The equivocation of ‘censorship’

There is a common discussion that I see popping up whenever activists succeed in shutting down an event from some sort of reactionary, recent example being the cancelling of talk by notorious right-wing troll Milo Yannopoulos.

Among other arguments on the morality of events, I see people bringing up the idea that shutting down such events is censorship. As soon as this happens, usually an argument starts on whether it really is such. One side claiming that it is not because it’s not a state actor that is suppressing free speech, while the other is claiming that in the absolute technical terms, it totally is:

censorship
ˈsɛnsəʃɪp/
noun
1.
the suppression or prohibition of any parts of books, films, news, etc. that are considered obscene, politically unacceptable, or a threat to security.
“the regulation imposes censorship on all media”

However what seems to me is happening is rather some kind of equivocation. An equivocation in fact, between two meanings which on a word that don’t appear to be formalized yet as distinct in dictionaries.

Specifically, it there’s the popular concept of censorship which takes the above definition and adds “by state actors” in the end. Not only that, but more often than not, one will imagine also brutality involved and 1984-like images might come to mind. As a concept, this is the one that makes people icky.  In fact, this is the concept one attempts to invoke when they use it as the basis of the argument: “But it’s censorship!”

What is happening specifically is that all the unwritten baggage of “censorship”- which do not belong to its official definition but are attached to it anyway due to many years or red scare propaganda – are being used to undermine an act which does not share those characteristics at all!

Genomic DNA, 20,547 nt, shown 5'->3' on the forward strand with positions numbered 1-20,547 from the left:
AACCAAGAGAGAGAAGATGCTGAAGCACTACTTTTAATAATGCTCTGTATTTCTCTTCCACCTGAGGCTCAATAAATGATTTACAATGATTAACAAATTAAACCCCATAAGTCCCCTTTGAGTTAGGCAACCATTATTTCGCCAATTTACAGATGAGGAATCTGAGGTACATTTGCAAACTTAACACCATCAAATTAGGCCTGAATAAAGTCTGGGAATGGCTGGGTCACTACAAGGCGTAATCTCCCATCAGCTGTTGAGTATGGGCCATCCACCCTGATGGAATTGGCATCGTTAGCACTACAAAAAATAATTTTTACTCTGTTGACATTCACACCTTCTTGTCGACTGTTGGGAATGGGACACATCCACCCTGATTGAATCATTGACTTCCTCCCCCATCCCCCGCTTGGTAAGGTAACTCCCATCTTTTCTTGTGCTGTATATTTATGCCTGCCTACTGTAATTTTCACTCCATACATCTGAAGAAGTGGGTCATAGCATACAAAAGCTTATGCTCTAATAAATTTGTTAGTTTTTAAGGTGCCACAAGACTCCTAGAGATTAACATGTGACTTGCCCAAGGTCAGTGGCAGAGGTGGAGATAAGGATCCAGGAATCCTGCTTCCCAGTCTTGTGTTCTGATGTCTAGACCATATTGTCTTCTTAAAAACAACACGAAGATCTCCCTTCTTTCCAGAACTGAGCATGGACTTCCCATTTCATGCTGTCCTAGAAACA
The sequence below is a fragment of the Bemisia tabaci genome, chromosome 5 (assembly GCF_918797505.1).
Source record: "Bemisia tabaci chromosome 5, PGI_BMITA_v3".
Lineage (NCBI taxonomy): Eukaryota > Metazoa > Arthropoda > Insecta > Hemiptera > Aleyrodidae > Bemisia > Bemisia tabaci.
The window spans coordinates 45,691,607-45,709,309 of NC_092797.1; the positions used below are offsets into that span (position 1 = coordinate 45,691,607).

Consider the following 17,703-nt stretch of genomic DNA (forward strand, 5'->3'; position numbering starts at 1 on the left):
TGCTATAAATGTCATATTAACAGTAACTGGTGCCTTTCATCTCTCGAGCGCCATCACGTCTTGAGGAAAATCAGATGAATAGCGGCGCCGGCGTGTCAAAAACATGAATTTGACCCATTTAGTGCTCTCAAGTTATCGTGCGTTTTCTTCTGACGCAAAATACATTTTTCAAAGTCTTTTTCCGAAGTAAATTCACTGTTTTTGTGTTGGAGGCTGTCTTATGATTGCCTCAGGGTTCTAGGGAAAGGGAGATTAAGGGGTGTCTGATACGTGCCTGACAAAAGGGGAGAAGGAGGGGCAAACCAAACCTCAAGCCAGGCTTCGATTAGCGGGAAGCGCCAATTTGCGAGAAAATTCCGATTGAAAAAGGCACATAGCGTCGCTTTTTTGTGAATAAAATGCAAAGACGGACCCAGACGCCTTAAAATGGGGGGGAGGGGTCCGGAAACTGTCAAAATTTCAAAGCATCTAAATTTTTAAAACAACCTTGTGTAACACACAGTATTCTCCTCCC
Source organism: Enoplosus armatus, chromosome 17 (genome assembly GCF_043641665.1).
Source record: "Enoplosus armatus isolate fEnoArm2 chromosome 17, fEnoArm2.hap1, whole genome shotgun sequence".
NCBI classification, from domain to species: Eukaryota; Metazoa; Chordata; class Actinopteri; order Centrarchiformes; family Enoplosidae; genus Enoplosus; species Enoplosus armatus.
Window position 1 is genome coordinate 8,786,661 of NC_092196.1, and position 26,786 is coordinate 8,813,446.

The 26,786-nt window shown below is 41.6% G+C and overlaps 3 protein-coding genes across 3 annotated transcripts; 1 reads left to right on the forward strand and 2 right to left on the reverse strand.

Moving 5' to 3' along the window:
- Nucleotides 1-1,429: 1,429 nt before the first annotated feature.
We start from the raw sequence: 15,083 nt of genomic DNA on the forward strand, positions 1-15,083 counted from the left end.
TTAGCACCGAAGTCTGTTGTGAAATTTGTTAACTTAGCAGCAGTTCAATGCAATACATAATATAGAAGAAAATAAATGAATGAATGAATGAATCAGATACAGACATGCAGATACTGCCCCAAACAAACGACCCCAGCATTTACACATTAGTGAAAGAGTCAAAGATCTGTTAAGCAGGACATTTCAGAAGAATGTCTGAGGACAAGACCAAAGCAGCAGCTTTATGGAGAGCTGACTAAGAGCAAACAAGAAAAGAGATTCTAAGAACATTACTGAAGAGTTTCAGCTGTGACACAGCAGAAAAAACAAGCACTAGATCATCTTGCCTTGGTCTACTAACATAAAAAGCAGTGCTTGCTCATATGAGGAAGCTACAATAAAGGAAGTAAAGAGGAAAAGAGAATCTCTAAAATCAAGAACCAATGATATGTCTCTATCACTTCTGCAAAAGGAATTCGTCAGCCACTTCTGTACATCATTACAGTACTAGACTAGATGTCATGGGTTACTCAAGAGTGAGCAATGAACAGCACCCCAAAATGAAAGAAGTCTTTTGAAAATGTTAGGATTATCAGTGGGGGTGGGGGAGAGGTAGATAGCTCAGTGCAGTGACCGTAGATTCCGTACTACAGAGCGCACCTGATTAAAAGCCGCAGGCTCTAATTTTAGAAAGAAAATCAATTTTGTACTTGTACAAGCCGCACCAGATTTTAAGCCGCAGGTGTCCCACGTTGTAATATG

The actual “censorship” currently happening, let’s call it censorship-lite for reference, might be technically accurate as a term to describe the effect, but if seen without relying on defining it, is quite a mild effect. In the case above it effectively involved people exerting peer (or sometimes market) pressure on some venues to not provide a platform to known reactionaries.

One would think, if such censorship-lite is not a big deal, why does it keep coming up from such valiant defenders of free speech (/s)? There is a further unspoken argument being packed in the accusations of censorship, in the form of the slippery slope fallacy. The point being made in subtext is: “This is how it starts, today you stop Milo Yannopoulos’ speech and tomorrow a boot is stomping a human face – forever.”

Please forgive my exaggeration but I hope it makes my point clear what is actually happening and why such arguments on the definition of the word never seem to lead anywhere.

 


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